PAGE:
There is a simple description for what Ilaria Capua did. It’s called leadership. Now WHO, CDC and the community of flu scientists have an important role to play in getting an agreement in principle done with all possible speed. It’s time for some real leadership and statesmanship by the international public health community. With some notable exceptions like Capua, we’ve seen precious little leadership to this point.

Precious little.

Comments

  1. #1 Tom DVM
    August 25, 2006

    Revere. Could this be a slippery slope?

  2. #2 revere
    August 25, 2006

    Tom: To what?

  3. #3 caia
    August 25, 2006

    I thought Ilaria Capua was cool when she appeared to be leading by example; now we know she was leading by organization as well. A gold star for Dr. Capua.

  4. #4 bangvap
    August 25, 2006

    I appreciate Ilaria Capua and her leadership in public health

  5. #5 william
    August 25, 2006

    There is an urgent and immediate need to collect the sequences of mammals at the locations in Indonesia where there are clusters of human infection. At present there are 5 human clusters in Indonesia. And there is also a need to immediately test humans with bird flu symptoms, where there is an absence of contact with dead birds.
    Peter Roeder is taking sequences of cats in Indonesia. This is very positive. But much more effort should be dedicated to this effort to collect mamalian sequences of cats, dogs, rats, and pigs, and any other mammal that might be a source.
    An exclusive concentration on dead chickens as the source is insanity, and may result in many human deaths. If a mammalian source is discovered, that source must be destroyed, in exactly the same way that sick chickens are destroyed.
    But Westerners feel killing dogs or cats is repugnant. They immediately think of their own dog or cat, and say no way buddy. Andre Jereminko, a virologist who worked in Indonesia many years, stated it is necessary to find a match for the human H5N1 sequences. But so far the only match is from a cat.
    It is very possible sick chickens are at times a vector for human H5N1, and it is completly reasonable to kill them.
    But what if there are multiple vectors? What happens if cats, for example, are also a vector? Do you ignore cats as a vector, and allow them to infect humans with H5N1? Do you think that would be a reasonable response, meaning we should destroy the sick chicken vector, but not destroy the cat vector. Will the transmission of H5N1 to humans be reduced in that way? Will the risk of a pandemic be reduced in that way? What do you do if people refuse to kill their infected cats? Do you use force to kill those cats? What about all the Indonesians that refuse to cull their chickens. Do you use force to kill those chickens?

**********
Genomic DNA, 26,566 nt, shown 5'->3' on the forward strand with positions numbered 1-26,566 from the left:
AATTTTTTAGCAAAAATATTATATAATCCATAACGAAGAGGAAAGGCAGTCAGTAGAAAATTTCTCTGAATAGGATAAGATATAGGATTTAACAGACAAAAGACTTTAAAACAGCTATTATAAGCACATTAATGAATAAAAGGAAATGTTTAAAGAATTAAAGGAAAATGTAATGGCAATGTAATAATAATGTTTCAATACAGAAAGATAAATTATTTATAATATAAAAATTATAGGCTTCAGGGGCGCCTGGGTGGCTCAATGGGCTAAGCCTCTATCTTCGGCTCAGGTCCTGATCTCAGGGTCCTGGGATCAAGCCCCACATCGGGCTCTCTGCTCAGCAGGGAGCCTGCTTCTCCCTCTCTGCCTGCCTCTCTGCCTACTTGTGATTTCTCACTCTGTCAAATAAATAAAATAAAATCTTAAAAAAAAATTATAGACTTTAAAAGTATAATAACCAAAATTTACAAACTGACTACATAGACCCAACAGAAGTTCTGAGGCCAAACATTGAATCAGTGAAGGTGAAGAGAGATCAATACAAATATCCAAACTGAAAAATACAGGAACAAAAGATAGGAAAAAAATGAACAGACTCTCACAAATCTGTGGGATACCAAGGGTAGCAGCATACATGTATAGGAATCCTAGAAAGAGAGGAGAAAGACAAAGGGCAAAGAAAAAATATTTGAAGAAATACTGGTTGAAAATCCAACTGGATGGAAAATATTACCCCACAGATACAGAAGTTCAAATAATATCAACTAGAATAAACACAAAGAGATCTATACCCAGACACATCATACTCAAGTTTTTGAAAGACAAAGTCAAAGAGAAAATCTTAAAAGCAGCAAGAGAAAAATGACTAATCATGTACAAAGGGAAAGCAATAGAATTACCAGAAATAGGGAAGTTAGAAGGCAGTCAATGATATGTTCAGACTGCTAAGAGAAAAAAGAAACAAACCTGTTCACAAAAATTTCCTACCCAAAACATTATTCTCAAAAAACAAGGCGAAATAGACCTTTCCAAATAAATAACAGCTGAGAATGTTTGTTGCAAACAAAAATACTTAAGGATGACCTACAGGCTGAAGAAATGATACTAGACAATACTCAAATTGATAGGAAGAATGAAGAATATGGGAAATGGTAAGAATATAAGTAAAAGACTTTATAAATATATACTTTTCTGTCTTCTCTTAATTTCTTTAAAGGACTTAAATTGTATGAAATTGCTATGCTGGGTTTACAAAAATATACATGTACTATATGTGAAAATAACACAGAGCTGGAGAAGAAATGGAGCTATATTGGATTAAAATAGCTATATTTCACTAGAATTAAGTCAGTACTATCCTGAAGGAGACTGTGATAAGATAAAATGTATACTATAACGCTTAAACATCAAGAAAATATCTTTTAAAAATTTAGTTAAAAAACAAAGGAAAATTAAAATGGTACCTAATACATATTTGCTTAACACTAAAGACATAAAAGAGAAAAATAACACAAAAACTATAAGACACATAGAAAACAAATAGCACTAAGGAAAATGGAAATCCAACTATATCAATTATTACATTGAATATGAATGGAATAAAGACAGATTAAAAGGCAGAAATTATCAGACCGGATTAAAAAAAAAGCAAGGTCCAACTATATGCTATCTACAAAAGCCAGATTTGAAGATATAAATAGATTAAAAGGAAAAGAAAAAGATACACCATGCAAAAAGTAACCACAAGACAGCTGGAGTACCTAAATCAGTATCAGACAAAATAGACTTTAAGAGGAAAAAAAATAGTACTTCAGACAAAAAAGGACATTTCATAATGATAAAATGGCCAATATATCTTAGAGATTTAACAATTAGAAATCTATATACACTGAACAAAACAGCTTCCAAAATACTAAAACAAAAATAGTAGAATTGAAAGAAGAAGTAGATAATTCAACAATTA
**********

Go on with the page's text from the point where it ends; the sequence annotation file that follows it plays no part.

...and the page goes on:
Of course you will respond that if H5N1 goes to sustained H2H, it will not make any difference. But is that a logical response? For example, if there are 3 vectors for the transmission of H5N1 to humans, meaning: 1. human to human,
    2. Bird to human, and 3. Cat to human; will you say it useless to kill sick cats and chickens because humans are the third vector?

  6. #6 Juliet
    August 25, 2006

    If you’re talking about potential cat vectors in the US, it’s totally different. They get it from eating sick birds. They are not exactly social creatures, nor can they fly, so it’s difficult to imagine them passing it beyond perhaps a single colony of feral cats. I’m not saying they’re not a danger, but this whole alarmism about having to cull household pets is silly.

    My cats stay indoors anyway – actually, that’s probably what they’d advise when AI hits the US. As to cats passing it between one sick family member and another – well, you’d have to isolate that family member from people and animals – if you can do the one, you can do the other.

    And as to cats in Indonesia, more should be tested before culls are considered. Unfortunately a lot of developing countries have a lot of free-roaming and stray animals which are very much at risk for all kinds of diseases, least of all H5N1.

  7. #7 william
    August 25, 2006

    Juliet,
    Dead cats in Germany and Thailand were determined to have been infected with H5N1. The only match Andrew Jereminko can find is a sequence from a cat.